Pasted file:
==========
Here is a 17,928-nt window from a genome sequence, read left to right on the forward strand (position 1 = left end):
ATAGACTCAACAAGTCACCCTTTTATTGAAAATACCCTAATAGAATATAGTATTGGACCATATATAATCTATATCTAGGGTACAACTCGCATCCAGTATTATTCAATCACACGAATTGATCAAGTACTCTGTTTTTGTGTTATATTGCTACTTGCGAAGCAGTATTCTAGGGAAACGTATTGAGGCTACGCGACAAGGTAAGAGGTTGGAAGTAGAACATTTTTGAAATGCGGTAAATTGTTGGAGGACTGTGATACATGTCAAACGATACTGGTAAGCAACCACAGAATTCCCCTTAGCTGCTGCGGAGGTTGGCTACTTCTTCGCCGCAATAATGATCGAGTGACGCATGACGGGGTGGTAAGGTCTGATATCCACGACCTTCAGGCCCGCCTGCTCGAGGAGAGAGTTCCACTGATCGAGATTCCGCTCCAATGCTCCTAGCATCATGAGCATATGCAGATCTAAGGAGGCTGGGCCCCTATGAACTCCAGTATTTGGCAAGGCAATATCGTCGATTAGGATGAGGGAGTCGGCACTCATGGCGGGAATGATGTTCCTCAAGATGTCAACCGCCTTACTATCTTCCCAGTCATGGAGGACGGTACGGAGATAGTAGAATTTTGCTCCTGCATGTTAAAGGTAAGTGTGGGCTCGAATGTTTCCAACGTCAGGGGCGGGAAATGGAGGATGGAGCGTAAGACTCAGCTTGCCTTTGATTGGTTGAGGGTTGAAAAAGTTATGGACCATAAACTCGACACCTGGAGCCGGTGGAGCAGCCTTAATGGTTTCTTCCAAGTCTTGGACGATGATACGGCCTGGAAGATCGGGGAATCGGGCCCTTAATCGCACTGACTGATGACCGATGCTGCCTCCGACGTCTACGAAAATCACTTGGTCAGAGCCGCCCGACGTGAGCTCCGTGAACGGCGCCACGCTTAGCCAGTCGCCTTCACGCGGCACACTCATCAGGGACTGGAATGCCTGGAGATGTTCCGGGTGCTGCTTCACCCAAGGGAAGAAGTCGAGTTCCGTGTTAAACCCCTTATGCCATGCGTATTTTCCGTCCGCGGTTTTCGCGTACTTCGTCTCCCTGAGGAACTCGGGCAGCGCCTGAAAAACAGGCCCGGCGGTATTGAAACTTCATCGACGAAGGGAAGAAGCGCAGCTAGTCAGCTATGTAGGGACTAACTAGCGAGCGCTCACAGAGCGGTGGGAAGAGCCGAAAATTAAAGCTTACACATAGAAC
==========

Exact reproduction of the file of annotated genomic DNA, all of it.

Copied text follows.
Here is a 17,928-nt window from a genome sequence, read left to right on the forward strand (position 1 = left end):
ATAGACTCAACAAGTCACCCTTTTATTGAAAATACCCTAATAGAATATAGTATTGGACCATATATAATCTATATCTAGGGTACAACTCGCATCCAGTATTATTCAATCACACGAATTGATCAAGTACTCTGTTTTTGTGTTATATTGCTACTTGCGAAGCAGTATTCTAGGGAAACGTATTGAGGCTACGCGACAAGGTAAGAGGTTGGAAGTAGAACATTTTTGAAATGCGGTAAATTGTTGGAGGACTGTGATACATGTCAAACGATACTGGTAAGCAACCACAGAATTCCCCTTAGCTGCTGCGGAGGTTGGCTACTTCTTCGCCGCAATAATGATCGAGTGACGCATGACGGGGTGGTAAGGTCTGATATCCACGACCTTCAGGCCCGCCTGCTCGAGGAGAGAGTTCCACTGATCGAGATTCCGCTCCAATGCTCCTAGCATCATGAGCATATGCAGATCTAAGGAGGCTGGGCCCCTATGAACTCCAGTATTTGGCAAGGCAATATCGTCGATTAGGATGAGGGAGTCGGCACTCATGGCGGGAATGATGTTCCTCAAGATGTCAACCGCCTTACTATCTTCCCAGTCATGGAGGACGGTACGGAGATAGTAGAATTTTGCTCCTGCATGTTAAAGGTAAGTGTGGGCTCGAATGTTTCCAACGTCAGGGGCGGGAAATGGAGGATGGAGCGTAAGACTCAGCTTGCCTTTGATTGGTTGAGGGTTGAAAAAGTTATGGACCATAAACTCGACACCTGGAGCCGGTGGAGCAGCCTTAATGGTTTCTTCCAAGTCTTGGACGATGATACGGCCTGGAAGATCGGGGAATCGGGCCCTTAATCGCACTGACTGATGACCGATGCTGCCTCCGACGTCTACGAAAATCACTTGGTCAGAGCCGCCCGACGTGAGCTCCGTGAACGGCGCCACGCTTAGCCAGTCGCCTTCACGCGGCACACTCATCAGGGACTGGAATGCCTGGAGATGTTCCGGGTGCTGCTTCACCCAAGGGAAGAAGTCGAGTTCCGTGTTAAACCCCTTATGCCATGCGTATTTTCCGTCCGCGGTTTTCGCGTACTTCGTCTCCCTGAGGAACTCGGGCAGCGCCTGAAAAACAGGCCCGGCGGTATTGAAACTTCATCGACGAAGGGAAGAAGCGCAGCTAGTCAGCTATGTAGGGACTAACTAGCGAGCGCTCACAGAGCGGTGGGAAGAGCCGAAAATTAAAGCTTACACATAGAAC